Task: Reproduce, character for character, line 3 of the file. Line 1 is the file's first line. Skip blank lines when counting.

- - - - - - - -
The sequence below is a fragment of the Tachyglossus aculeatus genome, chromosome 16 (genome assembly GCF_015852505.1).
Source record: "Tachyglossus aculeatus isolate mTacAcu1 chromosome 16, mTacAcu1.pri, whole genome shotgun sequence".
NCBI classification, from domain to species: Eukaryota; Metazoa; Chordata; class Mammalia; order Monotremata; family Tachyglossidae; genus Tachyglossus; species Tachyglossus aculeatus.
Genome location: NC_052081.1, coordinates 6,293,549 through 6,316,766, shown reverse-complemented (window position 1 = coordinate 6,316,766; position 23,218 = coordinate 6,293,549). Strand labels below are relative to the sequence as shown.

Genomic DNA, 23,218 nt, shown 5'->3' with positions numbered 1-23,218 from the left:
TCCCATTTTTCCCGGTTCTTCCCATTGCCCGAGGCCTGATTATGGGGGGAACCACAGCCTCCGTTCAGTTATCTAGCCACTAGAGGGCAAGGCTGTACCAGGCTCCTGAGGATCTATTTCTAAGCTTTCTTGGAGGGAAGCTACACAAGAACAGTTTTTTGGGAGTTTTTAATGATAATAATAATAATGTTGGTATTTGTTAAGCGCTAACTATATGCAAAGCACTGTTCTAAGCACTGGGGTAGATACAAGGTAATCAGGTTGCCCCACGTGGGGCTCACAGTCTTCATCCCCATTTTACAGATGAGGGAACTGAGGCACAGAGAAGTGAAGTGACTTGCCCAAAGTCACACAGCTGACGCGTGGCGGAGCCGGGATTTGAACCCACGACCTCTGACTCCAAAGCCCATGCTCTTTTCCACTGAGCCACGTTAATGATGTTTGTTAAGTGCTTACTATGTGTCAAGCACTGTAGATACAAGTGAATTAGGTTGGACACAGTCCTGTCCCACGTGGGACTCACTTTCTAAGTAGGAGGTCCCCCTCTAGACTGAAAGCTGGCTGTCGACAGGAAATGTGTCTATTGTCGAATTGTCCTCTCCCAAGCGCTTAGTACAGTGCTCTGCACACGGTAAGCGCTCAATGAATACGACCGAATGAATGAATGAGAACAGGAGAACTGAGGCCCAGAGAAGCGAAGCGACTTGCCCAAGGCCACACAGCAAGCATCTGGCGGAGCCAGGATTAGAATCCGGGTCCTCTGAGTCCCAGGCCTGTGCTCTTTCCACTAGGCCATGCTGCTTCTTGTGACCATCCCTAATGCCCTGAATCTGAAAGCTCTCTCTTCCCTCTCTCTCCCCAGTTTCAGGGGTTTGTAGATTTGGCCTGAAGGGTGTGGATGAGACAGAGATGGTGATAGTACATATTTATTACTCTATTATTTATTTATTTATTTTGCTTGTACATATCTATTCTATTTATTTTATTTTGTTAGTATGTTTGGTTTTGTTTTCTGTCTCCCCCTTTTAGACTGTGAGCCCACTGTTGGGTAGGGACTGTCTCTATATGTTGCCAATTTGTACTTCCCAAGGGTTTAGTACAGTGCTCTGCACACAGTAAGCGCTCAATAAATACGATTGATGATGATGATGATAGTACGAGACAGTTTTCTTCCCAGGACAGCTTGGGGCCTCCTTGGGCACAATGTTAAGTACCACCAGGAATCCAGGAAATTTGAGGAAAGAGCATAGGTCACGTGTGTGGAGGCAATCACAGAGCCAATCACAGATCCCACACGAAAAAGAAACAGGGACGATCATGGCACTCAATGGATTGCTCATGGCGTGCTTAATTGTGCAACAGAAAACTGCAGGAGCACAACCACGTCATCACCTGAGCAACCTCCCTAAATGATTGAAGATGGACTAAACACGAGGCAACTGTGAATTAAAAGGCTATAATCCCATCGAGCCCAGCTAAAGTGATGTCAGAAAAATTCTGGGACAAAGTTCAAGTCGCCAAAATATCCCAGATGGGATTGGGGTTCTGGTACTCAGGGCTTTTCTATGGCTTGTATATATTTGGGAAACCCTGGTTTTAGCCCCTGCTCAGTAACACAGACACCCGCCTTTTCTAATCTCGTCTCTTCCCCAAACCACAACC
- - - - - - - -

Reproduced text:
NCBI classification, from domain to species: Eukaryota; Metazoa; Chordata; class Mammalia; order Monotremata; family Tachyglossidae; genus Tachyglossus; species Tachyglossus aculeatus.